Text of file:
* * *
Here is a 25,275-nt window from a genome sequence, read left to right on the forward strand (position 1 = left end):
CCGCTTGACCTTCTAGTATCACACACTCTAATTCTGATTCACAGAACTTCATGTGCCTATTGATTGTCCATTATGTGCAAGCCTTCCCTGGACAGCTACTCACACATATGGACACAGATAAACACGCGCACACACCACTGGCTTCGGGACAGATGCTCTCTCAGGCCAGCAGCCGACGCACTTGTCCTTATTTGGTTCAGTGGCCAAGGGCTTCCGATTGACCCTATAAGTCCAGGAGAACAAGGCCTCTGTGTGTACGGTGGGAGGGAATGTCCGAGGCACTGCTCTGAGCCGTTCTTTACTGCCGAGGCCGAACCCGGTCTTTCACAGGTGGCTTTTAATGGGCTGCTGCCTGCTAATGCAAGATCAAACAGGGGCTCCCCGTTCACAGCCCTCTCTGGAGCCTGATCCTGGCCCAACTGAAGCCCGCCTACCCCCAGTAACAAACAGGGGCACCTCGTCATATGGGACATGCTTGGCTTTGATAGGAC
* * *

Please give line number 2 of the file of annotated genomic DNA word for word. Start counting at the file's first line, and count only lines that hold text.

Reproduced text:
CCGCTTGACCTTCTAGTATCACACACTCTAATTCTGATTCACAGAACTTCATGTGCCTATTGATTGTCCATTATGTGCAAGCCTTCCCTGGACAGCTACTCACACATATGGACACAGATAAACACGCGCACACACCACTGGCTTCGGGACAGATGCTCTCTCAGGCCAGCAGCCGACGCACTTGTCCTTATTTGGTTCAGTGGCCAAGGGCTTCCGATTGACCCTATAAGTCCAGGAGAACAAGGCCTCTGTGTGTACGGTGGGAGGGAATGTCCGAGGCACTGCTCTGAGCCGTTCTTTACTGCCGAGGCCGAACCCGGTCTTTCACAGGTGGCTTTTAATGGGCTGCTGCCTGCTAATGCAAGATCAAACAGGGGCTCCCCGTTCACAGCCCTCTCTGGAGCCTGATCCTGGCCCAACTGAAGCCCGCCTACCCCCAGTAACAAACAGGGGCACCTCGTCATATGGGACATGCTTGGCTTTGATAGGAC